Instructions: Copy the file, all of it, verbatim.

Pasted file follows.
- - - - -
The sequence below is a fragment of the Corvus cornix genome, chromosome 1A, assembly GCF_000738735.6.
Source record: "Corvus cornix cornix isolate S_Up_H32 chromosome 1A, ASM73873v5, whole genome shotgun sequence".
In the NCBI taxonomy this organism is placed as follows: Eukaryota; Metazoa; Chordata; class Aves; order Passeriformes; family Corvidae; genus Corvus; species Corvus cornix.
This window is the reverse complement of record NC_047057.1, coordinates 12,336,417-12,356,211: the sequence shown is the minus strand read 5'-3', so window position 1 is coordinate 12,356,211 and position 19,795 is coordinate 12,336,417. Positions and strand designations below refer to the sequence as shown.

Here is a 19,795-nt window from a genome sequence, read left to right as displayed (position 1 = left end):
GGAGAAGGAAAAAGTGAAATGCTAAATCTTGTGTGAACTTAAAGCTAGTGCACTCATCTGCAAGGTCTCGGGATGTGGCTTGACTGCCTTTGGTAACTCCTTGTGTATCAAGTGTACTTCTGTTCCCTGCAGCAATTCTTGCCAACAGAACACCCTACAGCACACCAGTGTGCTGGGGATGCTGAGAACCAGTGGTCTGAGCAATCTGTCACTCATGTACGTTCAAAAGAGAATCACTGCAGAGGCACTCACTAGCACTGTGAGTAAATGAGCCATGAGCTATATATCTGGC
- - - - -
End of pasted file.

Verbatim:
The sequence below is a fragment of the Corvus cornix genome, chromosome 1A, assembly GCF_000738735.6.
Source record: "Corvus cornix cornix isolate S_Up_H32 chromosome 1A, ASM73873v5, whole genome shotgun sequence".
In the NCBI taxonomy this organism is placed as follows: Eukaryota; Metazoa; Chordata; class Aves; order Passeriformes; family Corvidae; genus Corvus; species Corvus cornix.
This window is the reverse complement of record NC_047057.1, coordinates 12,336,417-12,356,211: the sequence shown is the minus strand read 5'-3', so window position 1 is coordinate 12,356,211 and position 19,795 is coordinate 12,336,417. Positions and strand designations below refer to the sequence as shown.

Here is a 19,795-nt window from a genome sequence, read left to right as displayed (position 1 = left end):
GGAGAAGGAAAAAGTGAAATGCTAAATCTTGTGTGAACTTAAAGCTAGTGCACTCATCTGCAAGGTCTCGGGATGTGGCTTGACTGCCTTTGGTAACTCCTTGTGTATCAAGTGTACTTCTGTTCCCTGCAGCAATTCTTGCCAACAGAACACCCTACAGCACACCAGTGTGCTGGGGATGCTGAGAACCAGTGGTCTGAGCAATCTGTCACTCATGTACGTTCAAAAGAGAATCACTGCAGAGGCACTCACTAGCACTGTGAGTAAATGAGCCATGAGCTATATATCTGGC